Springfield Theatre Centre stages a powerful musical

Fun Home is funny and moving, full of extraordinary songs

click to enlarge Springfield Theatre Centre stages a powerful musical
PHOTOS BY MATT FRANKLIN
Susan Wheeler, left, as Middle Alison, Mary Young as Alison Bechdel and Cam Lecocq as Small Alison.

This week a recent Broadway musical makes its Springfield debut as Fun Home opens Friday at the Hoogland Center for the Arts, running Friday-Sunday, Nov. 11-13, as well as next week, Nov. 18-20. Directors Joe-Michael Jackson and Ginny Racette began planning this even before the pandemic. The wait is well worth the time.

Alison Bechdel became known in the 1980s as the first lesbian cartoonist, with the long-running comic strip Dykes to Watch Out For. Her autobiographical graphic memoir Fun Home (2006) was a critical hit. The book was subtitled "a Family Tragicomic." And this is the source of the multiple Tony Award-winning Broadway musical from 2015 about Bechdel's growing up in a family whose father owned the local funeral home and was an English teacher at the high school; a closeted gay man who, as we are told in the first few minutes of the show, killed himself. Not exactly what you expect from a hit show? Well, the show is definitely thought-provoking and also full of extraordinary songs for an ensemble of actors.

It is a must-see show that is actually funny and moving and full of questions and family wounds, secrets and truths. Fun Home has a complex, intricate music score and composer Jeanine Tesori (Caroline or Change, Shrek, Violet, Thoroughly Modern Millie) won a Tony for her work here. The show is almost entirely sung, and has a musical score that blends different styles for each character. There are many times the music soars as the beauty of it washes over us. There is hardly any space of time during the 100-minute intermissionless show that there isn't music. I imagine our local musicians relish playing such a challenging score. Pianist Mike Spainhour agreed. Musical director Mary Myers and vocal director Christie Lazarides both spoke to me about the complexity of the score and the joy of working on it.

One of the interesting things about this show is the fact that Alison is portrayed by three actresses at different stages of her life; sometimes all three are singing together on stage at the same time. This production features 13-year-old eighth-grader Cam Lecocq as Alison as a child; university student Susan Wheeler is late-teen Alison and Mary Young is the adult established artist Alison. Each of the three are given powerful singing moments. The parents are played by Josh Ratz and Mary Kate Smith. Smith has one of the best of the many great songs in the show ("Days and Days") and tells us, with her eyes, everything we need to know. Ratz plays the very complex character of Bruce Bechdel, a mountain-climb of a role that culminates in an aria-like number called "Edges of the World," the closest to a male "Rose's Turn" from Gypsy I've ever seen.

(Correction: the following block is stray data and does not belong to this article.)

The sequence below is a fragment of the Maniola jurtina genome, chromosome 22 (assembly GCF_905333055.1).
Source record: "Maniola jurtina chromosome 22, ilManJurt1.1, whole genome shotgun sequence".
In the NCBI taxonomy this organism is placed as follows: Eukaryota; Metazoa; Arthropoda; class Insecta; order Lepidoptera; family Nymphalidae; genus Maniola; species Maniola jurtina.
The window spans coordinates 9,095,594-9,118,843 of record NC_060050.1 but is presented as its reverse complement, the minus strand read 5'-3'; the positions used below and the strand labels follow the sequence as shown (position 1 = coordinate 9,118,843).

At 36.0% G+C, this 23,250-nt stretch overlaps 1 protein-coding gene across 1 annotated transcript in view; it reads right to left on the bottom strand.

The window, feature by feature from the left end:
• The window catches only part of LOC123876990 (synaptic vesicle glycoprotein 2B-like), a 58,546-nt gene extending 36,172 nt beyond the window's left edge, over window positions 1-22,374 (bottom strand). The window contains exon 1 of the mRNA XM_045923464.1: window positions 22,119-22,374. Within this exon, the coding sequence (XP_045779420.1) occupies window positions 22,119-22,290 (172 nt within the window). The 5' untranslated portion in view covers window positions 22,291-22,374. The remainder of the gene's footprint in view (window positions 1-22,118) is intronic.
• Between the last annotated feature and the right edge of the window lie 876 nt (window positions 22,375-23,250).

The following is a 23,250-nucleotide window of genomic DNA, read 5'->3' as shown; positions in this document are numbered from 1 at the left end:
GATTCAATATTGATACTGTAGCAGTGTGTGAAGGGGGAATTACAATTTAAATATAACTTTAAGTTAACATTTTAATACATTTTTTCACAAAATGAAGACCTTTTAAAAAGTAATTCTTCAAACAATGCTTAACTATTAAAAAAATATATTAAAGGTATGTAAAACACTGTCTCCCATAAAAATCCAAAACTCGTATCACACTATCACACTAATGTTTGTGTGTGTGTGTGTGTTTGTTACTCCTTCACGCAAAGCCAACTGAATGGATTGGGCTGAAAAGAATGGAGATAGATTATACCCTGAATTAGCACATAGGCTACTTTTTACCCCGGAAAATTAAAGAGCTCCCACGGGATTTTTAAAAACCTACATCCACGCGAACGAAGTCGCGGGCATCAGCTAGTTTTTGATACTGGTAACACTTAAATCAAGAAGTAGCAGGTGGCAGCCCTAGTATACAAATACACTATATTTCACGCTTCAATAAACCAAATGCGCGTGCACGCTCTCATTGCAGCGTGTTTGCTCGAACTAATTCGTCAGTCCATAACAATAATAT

click to enlarge Springfield Theatre Centre stages a powerful musical
PHOTOS BY MATT FRANKLIN
Joshua Ratz as Bruce Bechdel and Cam Lecocq as Small Alison.

Mary Young as "Adult Alison" is telling the story and, remembering her dad, sings "There's you and there's me but now I'm the one who's 43 and stuck and I can't find my way . . . am I just like you?" And when college-age Alison is feeling anxious as she begins college, she writes her father that "I probably just need to find the right people."

And small-Alison has a revelation when she sees an "old-school butch delivery woman" and gives a show-stopping performance with the song "Ring of Keys." Cam Lecocq has an innate sense of humor and a wisdom that brings to mind one of the precocious children in J. D. Salinger's Glass family.

What I'm getting at is there are so many of these kinds of scenes and songs in this show that you may very well want to see it a second time. It is not often you see a serious drama sung. This cast of actors is exceptional.

Makynzie Ashbaugh, Jesse Smith, Jude Smith and Tanner Stephens all add greatly as they play an ensemble of roles in the show. And Casey Kulavic choreographs two dance numbers that balance out the seriousness of the proceedings.

In some ways Fun Home is a radical show, yet it is also a traditional musical with its ability to have the characters' emotions come out in song. It is joyous and comic and moving and sad.

Hats off to Springfield Theatre Centre for bringing the musical to Springfield. Though the subject is not easy, it's definitely a show for your family to see and to discuss. That said, the show is not for young children. Subjects of suicide, emotional abuse and LGBTQ topics are discussed.

Showtimes for Fun Home are Friday and Saturday at 7:30 p.m., Sundays at 2 p.m. Tickets at the Hoogland Center Box Office: 217-523-2787 or online at www.hcfta.org.

Phil Funkenbusch is a retired historic sites and museums guy, now living in Havana. He can be reached at funkenbuschp@gmail.com.

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